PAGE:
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1959 Gibson s1 Soprano Ukulele Corner
My 1959 S1 Soprano
(repaired bridge)
Orville Gibson started making Mandolins with a carved, arched solid wood top and back, (prior to this, Mandolins had a flat solid wood top and a slatted bowl-like back), in 1894. This design proved to be more robust that the bowl back Mandolins and was easier to mass produce so in 1898 he patented it and in 1902 incorporated his Gibson Mandolin & Guitar Co. in Kalamazoo Michigan. Orville died in 1918 and Lloyd Loar became the chief luthier for the company in his place. In 1944 Gibson was purchased by Chicago Musical Instruments and in 1969 Chicago Musical Instruments, was taken over by E.C.L. In 1974 E.L.C. created a separate entity called Norlin Industries to run it but mismanagement and a move to Nashville lead to Gibson nearly going out of business in 1986. It was rescued by the current owners and is currently an independent Guitar maker.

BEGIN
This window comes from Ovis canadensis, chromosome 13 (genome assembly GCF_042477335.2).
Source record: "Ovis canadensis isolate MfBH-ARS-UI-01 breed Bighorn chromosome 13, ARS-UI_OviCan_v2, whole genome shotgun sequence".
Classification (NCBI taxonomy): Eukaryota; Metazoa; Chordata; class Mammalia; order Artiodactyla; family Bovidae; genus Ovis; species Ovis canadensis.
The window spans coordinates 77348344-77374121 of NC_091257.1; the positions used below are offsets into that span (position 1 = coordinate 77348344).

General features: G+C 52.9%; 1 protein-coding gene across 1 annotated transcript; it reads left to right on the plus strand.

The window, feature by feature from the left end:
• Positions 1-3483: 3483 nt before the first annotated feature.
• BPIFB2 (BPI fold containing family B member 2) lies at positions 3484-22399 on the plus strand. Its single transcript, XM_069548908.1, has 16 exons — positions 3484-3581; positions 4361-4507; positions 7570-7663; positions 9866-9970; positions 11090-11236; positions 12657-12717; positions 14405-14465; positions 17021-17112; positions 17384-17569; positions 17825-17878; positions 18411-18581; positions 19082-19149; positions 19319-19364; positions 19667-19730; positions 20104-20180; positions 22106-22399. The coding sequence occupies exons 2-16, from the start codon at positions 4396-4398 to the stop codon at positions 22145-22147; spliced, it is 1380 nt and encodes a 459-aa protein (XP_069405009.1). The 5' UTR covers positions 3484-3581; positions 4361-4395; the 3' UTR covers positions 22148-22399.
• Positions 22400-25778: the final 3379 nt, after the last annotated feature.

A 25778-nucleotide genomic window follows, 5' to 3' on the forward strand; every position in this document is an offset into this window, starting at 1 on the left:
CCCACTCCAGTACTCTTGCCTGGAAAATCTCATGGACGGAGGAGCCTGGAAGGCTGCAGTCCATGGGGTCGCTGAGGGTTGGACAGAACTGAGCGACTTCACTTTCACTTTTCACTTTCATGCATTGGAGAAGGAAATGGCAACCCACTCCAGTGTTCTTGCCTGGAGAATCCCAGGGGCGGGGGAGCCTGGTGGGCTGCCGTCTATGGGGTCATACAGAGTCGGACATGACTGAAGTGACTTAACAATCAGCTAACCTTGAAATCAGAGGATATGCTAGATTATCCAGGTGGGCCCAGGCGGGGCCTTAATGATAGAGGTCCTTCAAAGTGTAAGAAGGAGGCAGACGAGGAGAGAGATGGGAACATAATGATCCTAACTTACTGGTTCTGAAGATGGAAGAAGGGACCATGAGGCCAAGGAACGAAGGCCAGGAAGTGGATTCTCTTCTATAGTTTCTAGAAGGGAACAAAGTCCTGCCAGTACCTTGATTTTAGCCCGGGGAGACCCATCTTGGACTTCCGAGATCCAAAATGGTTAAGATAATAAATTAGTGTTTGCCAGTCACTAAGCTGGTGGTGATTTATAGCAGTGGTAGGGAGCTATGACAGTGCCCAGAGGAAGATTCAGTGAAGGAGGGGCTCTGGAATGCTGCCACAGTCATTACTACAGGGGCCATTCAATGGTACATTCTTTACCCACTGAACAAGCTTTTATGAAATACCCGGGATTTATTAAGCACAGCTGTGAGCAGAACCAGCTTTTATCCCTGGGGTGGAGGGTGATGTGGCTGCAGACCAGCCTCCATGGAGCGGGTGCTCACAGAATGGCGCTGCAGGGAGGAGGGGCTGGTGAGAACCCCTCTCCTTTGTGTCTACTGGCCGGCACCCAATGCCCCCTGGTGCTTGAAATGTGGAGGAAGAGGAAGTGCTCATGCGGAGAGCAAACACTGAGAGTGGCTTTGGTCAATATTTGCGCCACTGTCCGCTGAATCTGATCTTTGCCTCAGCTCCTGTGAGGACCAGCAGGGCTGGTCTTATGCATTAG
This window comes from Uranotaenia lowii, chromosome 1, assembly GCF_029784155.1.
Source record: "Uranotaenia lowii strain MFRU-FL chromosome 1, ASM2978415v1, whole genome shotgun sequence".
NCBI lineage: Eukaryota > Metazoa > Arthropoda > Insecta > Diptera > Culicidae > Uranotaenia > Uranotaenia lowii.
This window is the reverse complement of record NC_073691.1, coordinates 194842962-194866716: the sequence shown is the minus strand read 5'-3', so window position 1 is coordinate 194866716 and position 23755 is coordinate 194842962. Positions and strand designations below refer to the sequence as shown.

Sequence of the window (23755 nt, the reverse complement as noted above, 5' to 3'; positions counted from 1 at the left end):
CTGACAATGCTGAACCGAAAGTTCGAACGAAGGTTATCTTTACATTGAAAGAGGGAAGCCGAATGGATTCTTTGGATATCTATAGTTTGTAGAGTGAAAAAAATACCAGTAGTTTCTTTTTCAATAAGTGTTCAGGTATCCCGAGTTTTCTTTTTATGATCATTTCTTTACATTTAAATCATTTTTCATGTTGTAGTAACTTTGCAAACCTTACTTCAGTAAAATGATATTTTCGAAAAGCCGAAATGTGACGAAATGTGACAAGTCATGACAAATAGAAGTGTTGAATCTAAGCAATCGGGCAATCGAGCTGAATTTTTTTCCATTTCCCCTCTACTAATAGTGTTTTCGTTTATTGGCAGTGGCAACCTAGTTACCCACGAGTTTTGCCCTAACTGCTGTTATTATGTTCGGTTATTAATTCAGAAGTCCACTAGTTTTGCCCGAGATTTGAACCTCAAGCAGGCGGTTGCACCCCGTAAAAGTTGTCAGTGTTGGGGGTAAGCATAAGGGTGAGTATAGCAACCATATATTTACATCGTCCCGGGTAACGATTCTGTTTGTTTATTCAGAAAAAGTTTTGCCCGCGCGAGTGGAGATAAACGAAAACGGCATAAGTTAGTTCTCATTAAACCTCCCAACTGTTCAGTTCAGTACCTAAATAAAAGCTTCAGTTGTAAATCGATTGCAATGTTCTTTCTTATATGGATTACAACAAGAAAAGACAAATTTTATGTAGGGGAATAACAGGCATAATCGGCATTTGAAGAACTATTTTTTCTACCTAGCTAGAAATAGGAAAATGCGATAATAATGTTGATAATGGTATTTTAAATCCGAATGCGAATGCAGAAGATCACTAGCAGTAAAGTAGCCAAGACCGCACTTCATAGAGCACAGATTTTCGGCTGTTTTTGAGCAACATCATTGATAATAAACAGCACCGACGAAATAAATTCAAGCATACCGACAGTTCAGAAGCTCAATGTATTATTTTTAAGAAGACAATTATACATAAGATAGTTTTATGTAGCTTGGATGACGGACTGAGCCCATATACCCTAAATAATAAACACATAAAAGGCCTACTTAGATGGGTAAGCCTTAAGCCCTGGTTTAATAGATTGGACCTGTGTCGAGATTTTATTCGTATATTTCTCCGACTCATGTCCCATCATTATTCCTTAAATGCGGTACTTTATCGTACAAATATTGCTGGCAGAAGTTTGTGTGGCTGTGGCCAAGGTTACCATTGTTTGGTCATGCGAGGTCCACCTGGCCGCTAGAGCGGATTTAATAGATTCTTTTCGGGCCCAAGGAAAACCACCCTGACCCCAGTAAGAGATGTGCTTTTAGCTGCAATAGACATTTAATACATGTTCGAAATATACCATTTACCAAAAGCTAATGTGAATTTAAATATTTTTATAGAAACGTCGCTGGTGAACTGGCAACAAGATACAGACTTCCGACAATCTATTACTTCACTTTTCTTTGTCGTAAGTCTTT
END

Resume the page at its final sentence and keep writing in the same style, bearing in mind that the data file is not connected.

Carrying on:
Gibson don't currently have Ukuleles in their catalogue but from 1926 through to 1967 they made some of the worlds finest Ukuleles and Banjoleles. These are very sought after and command a very high price when they come up for sale. (The exception to the current lack of production, is Gibson currently own the Epiphone brand and they currently do produce a couple of Ukulele's. However since this is already a very long entry I have a made a separate one for them. Epiphone also had a long history of Banjolele manufacture before Gibson took them over so there is another entry for the Epiphone's more historic offerings. And while on the topic of famous historic names Gibson currently own, there is also Dobro and Slingerland but as they are not being used for any Ukulele branding currently, though they were before Gibson took them over, both of these get their own entries too.